I'm putting it all out there in this blog to hopefully solicit some suggestions and support for those who have adopted the plant-based eating style. Intellectually and intuitively, I know it's what I want to do. Emotionally, I still have ties to the old familiar way of eating, even though it is not serving me well. I hope to end the conflict sooner rather than too late.
Saturday, August 06, 2011
I explained this to a friend who had asked, and then realized there may have been others who got an email regading my last blog ( titled "Just the facts ma'am") and wondered why they couldn't get to it.
This afternoon I wrote a nice, long blog about the truths regarding eating a healthy (plant-based) diet versus S.A.D. (Standard American Diet). Then hubby suggested we go out to dinner and I felt like a hypocrite because I ate the total opposite of what I had written about. So I came home and deleted it!
I struggle so much between what I WANT to do and what I actually DO. I hope to someday overcome this, but I'm just not there yet. I have the blog on Word too, so I could repost it, but right now I'm feeling like I need to walk the talk instead of just talking the talk.
Thanks so much to all who support me as I try to figure it out!
Thursday, July 28, 2011
WARNING: this blog starts out depressing, but there will be a happy ending, so hang in there with me.
I had stopped going to my WW meetings over a month ago and basically had given up on the prospect of ever conquering my emotional eating. I cancelled my Monthly Pass with the hopes I'd still keep going on my own, but who was I kidding? I continued to indulge in ice cream, candy bars, and the like while using every excuse possible not to go out and walk.
Last Sunday night I thought long and hard about what I want. What I want is what I had and let slip through my fingers. I felt on top of the world last summer. Healthier, more energetic, happier, more confident, and I'm not ashamed to say I loved what I saw in the mirror when I tried on new, smaller sizes.
Sure, I got punched in the gut with some horrible news. It has been THE most devastating thing I've ever had to deal with to hear my sister has inoperable pancreatic cancer. Even worse than losing both my parents in 1996, six months apart.
Life happens and there's not a thing we can do to control many events. It's become a clique saying, but it's true that we canít control what happens to us in life, but we can control our reactions to what happens.
Here's a review of my WW story:
I joined on 3-1-10 at 215 lbs., determined to follow the program 100%. I did just that. I tracked every single bite, stayed within my points limits, walked every single day (first 3 miles and eventually 5 miles/day). I lost 5 lbs. the first week, 3 lbs. the second week, and averaged 1.5 to 2 lbs. every single week for a total of 30 lbs. the first 12 weeks. I was on fire and it seemed almost too easy.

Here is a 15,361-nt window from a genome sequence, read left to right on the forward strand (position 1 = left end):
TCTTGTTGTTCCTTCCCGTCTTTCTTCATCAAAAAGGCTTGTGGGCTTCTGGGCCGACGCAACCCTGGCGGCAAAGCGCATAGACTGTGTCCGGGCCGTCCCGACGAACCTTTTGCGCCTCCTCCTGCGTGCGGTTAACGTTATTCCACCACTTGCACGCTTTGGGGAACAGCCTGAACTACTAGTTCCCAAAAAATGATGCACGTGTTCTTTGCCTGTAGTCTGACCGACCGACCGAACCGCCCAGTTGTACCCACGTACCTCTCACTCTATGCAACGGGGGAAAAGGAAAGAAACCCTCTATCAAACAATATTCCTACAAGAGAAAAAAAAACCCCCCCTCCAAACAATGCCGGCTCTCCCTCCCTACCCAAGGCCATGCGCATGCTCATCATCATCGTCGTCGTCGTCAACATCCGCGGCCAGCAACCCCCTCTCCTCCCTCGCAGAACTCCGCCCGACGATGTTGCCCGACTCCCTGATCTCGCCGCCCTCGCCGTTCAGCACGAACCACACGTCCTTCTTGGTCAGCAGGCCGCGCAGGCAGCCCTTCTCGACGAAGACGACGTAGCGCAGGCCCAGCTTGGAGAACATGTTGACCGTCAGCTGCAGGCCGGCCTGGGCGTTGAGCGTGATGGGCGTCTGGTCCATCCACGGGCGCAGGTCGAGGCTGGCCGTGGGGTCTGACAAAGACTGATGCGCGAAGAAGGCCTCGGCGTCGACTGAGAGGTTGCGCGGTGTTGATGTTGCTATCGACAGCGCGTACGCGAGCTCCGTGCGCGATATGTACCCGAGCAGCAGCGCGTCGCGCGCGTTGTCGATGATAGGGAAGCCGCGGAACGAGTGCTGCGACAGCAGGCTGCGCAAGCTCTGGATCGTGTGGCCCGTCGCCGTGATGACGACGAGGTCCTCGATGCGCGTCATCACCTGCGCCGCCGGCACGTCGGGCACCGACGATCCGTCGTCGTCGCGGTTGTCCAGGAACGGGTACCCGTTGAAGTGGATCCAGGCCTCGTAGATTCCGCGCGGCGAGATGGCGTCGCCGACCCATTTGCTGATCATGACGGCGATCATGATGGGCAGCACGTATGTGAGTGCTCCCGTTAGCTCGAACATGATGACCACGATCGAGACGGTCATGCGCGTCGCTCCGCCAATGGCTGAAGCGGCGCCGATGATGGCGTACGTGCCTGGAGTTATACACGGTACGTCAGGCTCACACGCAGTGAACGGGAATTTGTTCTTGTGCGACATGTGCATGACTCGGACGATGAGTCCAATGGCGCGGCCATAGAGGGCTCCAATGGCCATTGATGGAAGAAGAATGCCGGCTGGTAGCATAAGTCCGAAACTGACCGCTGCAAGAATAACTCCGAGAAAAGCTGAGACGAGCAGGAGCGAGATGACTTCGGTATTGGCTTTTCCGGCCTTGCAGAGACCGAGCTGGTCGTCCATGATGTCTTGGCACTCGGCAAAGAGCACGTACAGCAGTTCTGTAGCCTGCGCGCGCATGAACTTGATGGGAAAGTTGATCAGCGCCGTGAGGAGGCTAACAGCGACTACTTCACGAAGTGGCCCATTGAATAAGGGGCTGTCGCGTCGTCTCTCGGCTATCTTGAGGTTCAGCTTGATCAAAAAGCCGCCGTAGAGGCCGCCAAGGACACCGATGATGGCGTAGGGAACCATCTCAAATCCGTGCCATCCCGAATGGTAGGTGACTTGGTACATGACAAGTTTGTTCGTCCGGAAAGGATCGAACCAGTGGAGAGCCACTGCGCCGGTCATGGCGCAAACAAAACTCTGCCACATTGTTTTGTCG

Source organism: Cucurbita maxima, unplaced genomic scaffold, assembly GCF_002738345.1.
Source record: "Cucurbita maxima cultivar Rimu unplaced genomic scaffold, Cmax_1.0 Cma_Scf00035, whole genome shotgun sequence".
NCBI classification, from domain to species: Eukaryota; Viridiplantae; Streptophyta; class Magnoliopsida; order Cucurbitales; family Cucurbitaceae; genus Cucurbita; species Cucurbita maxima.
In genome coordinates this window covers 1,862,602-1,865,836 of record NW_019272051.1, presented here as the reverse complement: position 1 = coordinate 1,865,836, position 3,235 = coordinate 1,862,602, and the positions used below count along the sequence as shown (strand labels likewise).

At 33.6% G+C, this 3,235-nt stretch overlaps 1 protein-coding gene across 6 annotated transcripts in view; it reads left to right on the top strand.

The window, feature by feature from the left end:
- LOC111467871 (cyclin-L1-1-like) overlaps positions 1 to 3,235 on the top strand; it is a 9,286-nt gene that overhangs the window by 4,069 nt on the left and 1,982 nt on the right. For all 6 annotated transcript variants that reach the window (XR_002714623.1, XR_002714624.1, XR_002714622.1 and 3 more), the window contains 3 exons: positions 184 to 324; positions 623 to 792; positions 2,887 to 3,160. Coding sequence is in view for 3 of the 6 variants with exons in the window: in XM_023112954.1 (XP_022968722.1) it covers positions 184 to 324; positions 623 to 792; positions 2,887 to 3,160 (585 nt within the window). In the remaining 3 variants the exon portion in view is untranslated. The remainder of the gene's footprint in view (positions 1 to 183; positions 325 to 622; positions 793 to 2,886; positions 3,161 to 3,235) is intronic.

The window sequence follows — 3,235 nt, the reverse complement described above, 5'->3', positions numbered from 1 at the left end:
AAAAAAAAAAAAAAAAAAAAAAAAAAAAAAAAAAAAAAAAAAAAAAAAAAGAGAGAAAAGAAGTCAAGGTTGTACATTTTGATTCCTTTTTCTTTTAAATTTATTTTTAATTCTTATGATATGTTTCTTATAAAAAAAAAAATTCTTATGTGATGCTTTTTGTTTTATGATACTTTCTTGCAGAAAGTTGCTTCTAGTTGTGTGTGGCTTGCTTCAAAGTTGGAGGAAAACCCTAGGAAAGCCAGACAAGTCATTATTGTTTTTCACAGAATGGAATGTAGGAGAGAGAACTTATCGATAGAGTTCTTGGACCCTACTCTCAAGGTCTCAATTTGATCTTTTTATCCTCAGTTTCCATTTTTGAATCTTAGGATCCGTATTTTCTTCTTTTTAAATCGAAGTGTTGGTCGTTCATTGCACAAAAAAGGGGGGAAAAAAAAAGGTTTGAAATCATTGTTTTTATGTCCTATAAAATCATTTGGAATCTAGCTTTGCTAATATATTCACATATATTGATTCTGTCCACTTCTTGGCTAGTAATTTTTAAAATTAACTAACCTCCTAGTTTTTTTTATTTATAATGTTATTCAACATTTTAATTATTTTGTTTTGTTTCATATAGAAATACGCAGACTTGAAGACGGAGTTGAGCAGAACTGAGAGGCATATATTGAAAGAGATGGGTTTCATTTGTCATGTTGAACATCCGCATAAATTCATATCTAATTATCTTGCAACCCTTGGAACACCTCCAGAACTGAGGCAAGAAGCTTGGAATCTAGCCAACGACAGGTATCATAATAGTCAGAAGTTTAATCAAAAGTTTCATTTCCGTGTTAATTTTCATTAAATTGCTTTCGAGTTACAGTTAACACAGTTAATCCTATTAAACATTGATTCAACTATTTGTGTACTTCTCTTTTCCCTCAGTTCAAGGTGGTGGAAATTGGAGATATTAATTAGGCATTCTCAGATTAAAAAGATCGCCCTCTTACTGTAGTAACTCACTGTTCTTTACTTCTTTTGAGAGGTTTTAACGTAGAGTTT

Things started slowing down a little bit during June and July, but I reached 174.8 (40.2 lbs. lost) by 8/2. Then I played with the same 5 lbs. for the next 4 months, up and down and up and down. I stopped tracking completely in September because I was on a mental plateau as well as a weight plateau. During that time, my eating is not good, but thankfully I am still walking 5 miles a day.
I got the devastating news about my sister on October 1. That turned my world upside down and I didnít know what to do to feel better except to distract myself from feeling the pain by turning to food.
When the new Points Plus came on board, I was excited. It was a fresh start and I had a new attitude. The week of the roll-out, 11/29/10, I was 179.4. The following week I lost 2.2 lbs. and thought, "this is it, I'm back!"
It was short lived. My sister was having so many adverse reactions to her chemo treatments that it was saddening and stressing me too much. I continued to turn to food for comfort. By 1/3/11 I was up to 183.4, a total of 8.6 lbs. gained. Not all that bad, I thought. It's a brand new year and I'll be able to get that off and keep going.
Things kept getting worse for my sister. I couldn't cope with it. I was now spiraled so far out of control, and at my weakest mental state. Instead of losing the 8.6, I was up to 192 by 4/4. Another 6.6, making my total gain 15.2 lbs. Now I'm up a size. I was a 12 and am now into my 14's. The feelings of failure and defeat are overwhelming. My walking starts to become sporadic during the winter months because it's too cold and icy to walk outside.
I see a + every week thereafter, until I reach 195 on 5/16. Now I'm up 20.2, half of what I lost is back and my 14's are snug . I resist for a while, but get tired of feeling uncomfortable so I haul out the 16's. I see puffiness back in my face and neck. I start feeling fatigued. My walking is still sporadic, even though the weather is perfect for it. I no longer feel like I can walk 5 miles, so I cut it down to 3 or 4 miles which I manage to do 2-3 times a week. Then it starts to get too hot to walk.